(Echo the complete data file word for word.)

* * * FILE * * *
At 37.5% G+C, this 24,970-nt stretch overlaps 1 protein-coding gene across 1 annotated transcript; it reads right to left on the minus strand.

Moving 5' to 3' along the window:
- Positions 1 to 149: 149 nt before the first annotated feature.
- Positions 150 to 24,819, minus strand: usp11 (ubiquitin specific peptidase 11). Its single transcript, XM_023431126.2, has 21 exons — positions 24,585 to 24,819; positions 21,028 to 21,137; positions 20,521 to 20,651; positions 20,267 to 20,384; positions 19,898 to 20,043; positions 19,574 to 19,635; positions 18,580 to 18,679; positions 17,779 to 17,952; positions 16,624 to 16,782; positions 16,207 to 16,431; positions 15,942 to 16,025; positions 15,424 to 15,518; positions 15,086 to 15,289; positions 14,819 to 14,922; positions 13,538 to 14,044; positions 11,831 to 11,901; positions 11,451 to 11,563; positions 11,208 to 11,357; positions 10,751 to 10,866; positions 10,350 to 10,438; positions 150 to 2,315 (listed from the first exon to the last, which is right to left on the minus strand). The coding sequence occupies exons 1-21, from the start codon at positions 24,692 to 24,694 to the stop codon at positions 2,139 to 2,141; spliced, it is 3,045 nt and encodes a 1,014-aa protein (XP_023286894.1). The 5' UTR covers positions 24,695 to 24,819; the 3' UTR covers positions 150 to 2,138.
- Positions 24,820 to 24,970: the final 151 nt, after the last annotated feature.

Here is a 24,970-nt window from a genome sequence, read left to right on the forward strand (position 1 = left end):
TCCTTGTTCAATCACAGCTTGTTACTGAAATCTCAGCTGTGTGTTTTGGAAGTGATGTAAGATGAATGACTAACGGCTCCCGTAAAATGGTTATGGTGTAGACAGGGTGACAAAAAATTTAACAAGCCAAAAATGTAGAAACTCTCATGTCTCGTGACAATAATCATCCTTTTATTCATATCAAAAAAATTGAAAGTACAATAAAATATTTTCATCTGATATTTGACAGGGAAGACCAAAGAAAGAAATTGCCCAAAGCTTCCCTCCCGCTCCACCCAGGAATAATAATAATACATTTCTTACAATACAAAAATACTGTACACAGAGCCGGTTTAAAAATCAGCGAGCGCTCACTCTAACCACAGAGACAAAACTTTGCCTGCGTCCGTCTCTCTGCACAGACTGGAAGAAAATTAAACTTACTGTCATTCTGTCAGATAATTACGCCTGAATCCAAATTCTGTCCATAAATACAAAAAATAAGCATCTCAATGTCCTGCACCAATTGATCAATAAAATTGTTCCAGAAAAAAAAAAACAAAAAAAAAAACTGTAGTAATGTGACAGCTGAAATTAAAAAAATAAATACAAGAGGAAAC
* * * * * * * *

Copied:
At 37.5% G+C, this 24,970-nt stretch overlaps 1 protein-coding gene across 1 annotated transcript; it reads right to left on the minus strand.

Moving 5' to 3' along the window:
- Positions 1 to 149: 149 nt before the first annotated feature.
- Positions 150 to 24,819, minus strand: usp11 (ubiquitin specific peptidase 11). Its single transcript, XM_023431126.2, has 21 exons — positions 24,585 to 24,819; positions 21,028 to 21,137; positions 20,521 to 20,651; positions 20,267 to 20,384; positions 19,898 to 20,043; positions 19,574 to 19,635; positions 18,580 to 18,679; positions 17,779 to 17,952; positions 16,624 to 16,782; positions 16,207 to 16,431; positions 15,942 to 16,025; positions 15,424 to 15,518; positions 15,086 to 15,289; positions 14,819 to 14,922; positions 13,538 to 14,044; positions 11,831 to 11,901; positions 11,451 to 11,563; positions 11,208 to 11,357; positions 10,751 to 10,866; positions 10,350 to 10,438; positions 150 to 2,315 (listed from the first exon to the last, which is right to left on the minus strand). The coding sequence occupies exons 1-21, from the start codon at positions 24,692 to 24,694 to the stop codon at positions 2,139 to 2,141; spliced, it is 3,045 nt and encodes a 1,014-aa protein (XP_023286894.1). The 5' UTR covers positions 24,695 to 24,819; the 3' UTR covers positions 150 to 2,138.
- Positions 24,820 to 24,970: the final 151 nt, after the last annotated feature.

Here is a 24,970-nt window from a genome sequence, read left to right on the forward strand (position 1 = left end):
TCCTTGTTCAATCACAGCTTGTTACTGAAATCTCAGCTGTGTGTTTTGGAAGTGATGTAAGATGAATGACTAACGGCTCCCGTAAAATGGTTATGGTGTAGACAGGGTGACAAAAAATTTAACAAGCCAAAAATGTAGAAACTCTCATGTCTCGTGACAATAATCATCCTTTTATTCATATCAAAAAAATTGAAAGTACAATAAAATATTTTCATCTGATATTTGACAGGGAAGACCAAAGAAAGAAATTGCCCAAAGCTTCCCTCCCGCTCCACCCAGGAATAATAATAATACATTTCTTACAATACAAAAATACTGTACACAGAGCCGGTTTAAAAATCAGCGAGCGCTCACTCTAACCACAGAGACAAAACTTTGCCTGCGTCCGTCTCTCTGCACAGACTGGAAGAAAATTAAACTTACTGTCATTCTGTCAGATAATTACGCCTGAATCCAAATTCTGTCCATAAATACAAAAAATAAGCATCTCAATGTCCTGCACCAATTGATCAATAAAATTGTTCCAGAAAAAAAAAAACAAAAAAAAAAACTGTAGTAATGTGACAGCTGAAATTAAAAAAATAAATACAAGAGGAAAC